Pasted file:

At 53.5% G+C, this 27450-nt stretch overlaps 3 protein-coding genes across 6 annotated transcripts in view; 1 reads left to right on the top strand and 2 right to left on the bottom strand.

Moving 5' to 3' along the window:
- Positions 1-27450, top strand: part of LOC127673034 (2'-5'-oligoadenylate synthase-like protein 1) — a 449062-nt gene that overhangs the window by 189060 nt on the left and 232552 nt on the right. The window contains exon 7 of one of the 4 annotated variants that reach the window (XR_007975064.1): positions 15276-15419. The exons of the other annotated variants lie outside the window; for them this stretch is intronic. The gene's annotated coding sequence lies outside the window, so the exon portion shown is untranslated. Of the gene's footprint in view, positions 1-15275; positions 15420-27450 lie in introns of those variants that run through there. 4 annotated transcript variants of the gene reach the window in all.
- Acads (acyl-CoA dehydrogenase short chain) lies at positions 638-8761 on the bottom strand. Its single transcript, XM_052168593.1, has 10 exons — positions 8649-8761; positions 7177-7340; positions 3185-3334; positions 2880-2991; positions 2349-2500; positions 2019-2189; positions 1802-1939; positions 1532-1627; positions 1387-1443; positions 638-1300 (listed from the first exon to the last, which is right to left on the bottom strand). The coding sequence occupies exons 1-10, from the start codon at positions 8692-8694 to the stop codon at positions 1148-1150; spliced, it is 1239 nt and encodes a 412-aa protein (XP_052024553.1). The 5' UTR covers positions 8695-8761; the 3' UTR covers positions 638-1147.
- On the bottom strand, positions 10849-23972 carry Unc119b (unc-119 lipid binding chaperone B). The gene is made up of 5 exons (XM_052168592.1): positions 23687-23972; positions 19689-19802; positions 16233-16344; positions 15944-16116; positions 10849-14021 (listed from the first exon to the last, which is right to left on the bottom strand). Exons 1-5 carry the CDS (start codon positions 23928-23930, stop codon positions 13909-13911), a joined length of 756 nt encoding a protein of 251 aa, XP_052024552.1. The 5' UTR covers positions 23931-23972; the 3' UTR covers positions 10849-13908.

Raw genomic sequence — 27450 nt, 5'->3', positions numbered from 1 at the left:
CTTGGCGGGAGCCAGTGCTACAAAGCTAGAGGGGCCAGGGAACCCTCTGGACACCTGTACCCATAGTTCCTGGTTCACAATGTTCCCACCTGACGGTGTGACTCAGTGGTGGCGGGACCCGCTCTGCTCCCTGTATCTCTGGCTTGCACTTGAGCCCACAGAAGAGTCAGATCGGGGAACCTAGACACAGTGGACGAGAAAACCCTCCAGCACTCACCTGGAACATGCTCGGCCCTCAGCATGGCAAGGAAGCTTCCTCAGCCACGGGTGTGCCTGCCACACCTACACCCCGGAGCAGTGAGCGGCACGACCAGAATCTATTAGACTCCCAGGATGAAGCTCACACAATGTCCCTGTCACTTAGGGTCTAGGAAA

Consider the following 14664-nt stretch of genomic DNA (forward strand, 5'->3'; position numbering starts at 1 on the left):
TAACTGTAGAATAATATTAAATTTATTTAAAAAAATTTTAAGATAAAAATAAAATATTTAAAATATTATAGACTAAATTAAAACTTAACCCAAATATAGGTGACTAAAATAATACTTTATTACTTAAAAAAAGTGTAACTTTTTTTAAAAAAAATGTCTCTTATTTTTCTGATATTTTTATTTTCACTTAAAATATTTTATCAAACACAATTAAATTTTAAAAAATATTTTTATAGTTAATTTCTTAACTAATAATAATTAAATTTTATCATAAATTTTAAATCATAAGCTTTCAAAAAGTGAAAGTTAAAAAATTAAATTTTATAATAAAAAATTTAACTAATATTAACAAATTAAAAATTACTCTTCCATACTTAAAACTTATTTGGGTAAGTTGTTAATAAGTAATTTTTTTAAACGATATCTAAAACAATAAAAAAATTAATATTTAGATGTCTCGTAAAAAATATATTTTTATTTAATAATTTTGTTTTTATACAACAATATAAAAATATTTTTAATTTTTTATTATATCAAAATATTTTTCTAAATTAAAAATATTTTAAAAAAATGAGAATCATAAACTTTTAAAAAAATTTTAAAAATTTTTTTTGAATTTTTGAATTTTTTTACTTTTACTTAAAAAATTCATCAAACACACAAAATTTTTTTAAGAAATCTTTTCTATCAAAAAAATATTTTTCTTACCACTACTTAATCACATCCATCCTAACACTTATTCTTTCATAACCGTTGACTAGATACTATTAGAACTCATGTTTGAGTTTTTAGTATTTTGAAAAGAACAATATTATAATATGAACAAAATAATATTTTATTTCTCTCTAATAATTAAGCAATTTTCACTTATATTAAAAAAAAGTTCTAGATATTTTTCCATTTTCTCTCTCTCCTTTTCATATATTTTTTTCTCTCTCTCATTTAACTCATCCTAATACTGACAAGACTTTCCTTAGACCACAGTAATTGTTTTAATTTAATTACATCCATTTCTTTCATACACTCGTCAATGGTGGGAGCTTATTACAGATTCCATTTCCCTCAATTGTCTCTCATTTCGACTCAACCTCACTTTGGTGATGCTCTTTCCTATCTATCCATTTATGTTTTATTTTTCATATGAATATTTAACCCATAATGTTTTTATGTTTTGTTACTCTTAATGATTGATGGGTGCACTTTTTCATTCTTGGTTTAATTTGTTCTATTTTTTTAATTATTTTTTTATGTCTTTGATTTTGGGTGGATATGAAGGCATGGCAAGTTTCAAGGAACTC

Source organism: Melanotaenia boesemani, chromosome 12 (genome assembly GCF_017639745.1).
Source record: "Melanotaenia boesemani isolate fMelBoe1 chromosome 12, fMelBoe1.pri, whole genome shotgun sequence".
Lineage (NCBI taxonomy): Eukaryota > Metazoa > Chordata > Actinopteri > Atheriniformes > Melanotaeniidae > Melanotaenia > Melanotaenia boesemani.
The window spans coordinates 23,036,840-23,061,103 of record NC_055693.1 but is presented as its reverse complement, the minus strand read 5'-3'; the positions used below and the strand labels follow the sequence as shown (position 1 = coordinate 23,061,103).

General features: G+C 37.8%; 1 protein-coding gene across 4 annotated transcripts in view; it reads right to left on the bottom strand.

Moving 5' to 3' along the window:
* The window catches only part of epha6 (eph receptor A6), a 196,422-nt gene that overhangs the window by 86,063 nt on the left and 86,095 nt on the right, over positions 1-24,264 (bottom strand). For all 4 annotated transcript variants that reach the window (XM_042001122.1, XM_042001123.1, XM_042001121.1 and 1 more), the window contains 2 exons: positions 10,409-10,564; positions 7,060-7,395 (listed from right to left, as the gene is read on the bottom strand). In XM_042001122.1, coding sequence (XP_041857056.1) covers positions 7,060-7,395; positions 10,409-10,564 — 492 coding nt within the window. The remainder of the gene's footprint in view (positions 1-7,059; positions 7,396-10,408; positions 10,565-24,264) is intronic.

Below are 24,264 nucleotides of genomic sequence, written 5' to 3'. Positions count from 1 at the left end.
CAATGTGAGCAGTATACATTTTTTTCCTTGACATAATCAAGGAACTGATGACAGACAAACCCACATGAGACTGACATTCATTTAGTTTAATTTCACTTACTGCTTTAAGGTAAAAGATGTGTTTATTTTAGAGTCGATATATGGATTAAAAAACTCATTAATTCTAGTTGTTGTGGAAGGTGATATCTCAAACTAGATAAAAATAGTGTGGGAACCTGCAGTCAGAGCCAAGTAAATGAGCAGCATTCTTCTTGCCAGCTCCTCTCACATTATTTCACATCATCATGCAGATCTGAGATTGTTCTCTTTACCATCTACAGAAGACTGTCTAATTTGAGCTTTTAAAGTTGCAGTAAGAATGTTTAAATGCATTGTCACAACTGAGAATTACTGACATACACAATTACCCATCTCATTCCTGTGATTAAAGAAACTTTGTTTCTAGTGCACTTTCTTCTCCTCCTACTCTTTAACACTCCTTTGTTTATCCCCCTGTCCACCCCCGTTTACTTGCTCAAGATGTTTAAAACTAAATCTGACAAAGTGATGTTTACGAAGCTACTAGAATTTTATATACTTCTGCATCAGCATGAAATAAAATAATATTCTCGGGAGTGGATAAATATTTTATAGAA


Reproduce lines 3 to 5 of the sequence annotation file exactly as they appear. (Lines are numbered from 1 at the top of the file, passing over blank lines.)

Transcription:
- Positions 1-27450, top strand: part of LOC127673034 (2'-5'-oligoadenylate synthase-like protein 1) — a 449062-nt gene that overhangs the window by 189060 nt on the left and 232552 nt on the right. The window contains exon 7 of one of the 4 annotated variants that reach the window (XR_007975064.1): positions 15276-15419. The exons of the other annotated variants lie outside the window; for them this stretch is intronic. The gene's annotated coding sequence lies outside the window, so the exon portion shown is untranslated. Of the gene's footprint in view, positions 1-15275; positions 15420-27450 lie in introns of those variants that run through there. 4 annotated transcript variants of the gene reach the window in all.
- Acads (acyl-CoA dehydrogenase short chain) lies at positions 638-8761 on the bottom strand. Its single transcript, XM_052168593.1, has 10 exons — positions 8649-8761; positions 7177-7340; positions 3185-3334; positions 2880-2991; positions 2349-2500; positions 2019-2189; positions 1802-1939; positions 1532-1627; positions 1387-1443; positions 638-1300 (listed from the first exon to the last, which is right to left on the bottom strand). The coding sequence occupies exons 1-10, from the start codon at positions 8692-8694 to the stop codon at positions 1148-1150; spliced, it is 1239 nt and encodes a 412-aa protein (XP_052024553.1). The 5' UTR covers positions 8695-8761; the 3' UTR covers positions 638-1147.
- On the bottom strand, positions 10849-23972 carry Unc119b (unc-119 lipid binding chaperone B). The gene is made up of 5 exons (XM_052168592.1): positions 23687-23972; positions 19689-19802; positions 16233-16344; positions 15944-16116; positions 10849-14021 (listed from the first exon to the last, which is right to left on the bottom strand). Exons 1-5 carry the CDS (start codon positions 23928-23930, stop codon positions 13909-13911), a joined length of 756 nt encoding a protein of 251 aa, XP_052024552.1. The 5' UTR covers positions 23931-23972; the 3' UTR covers positions 10849-13908.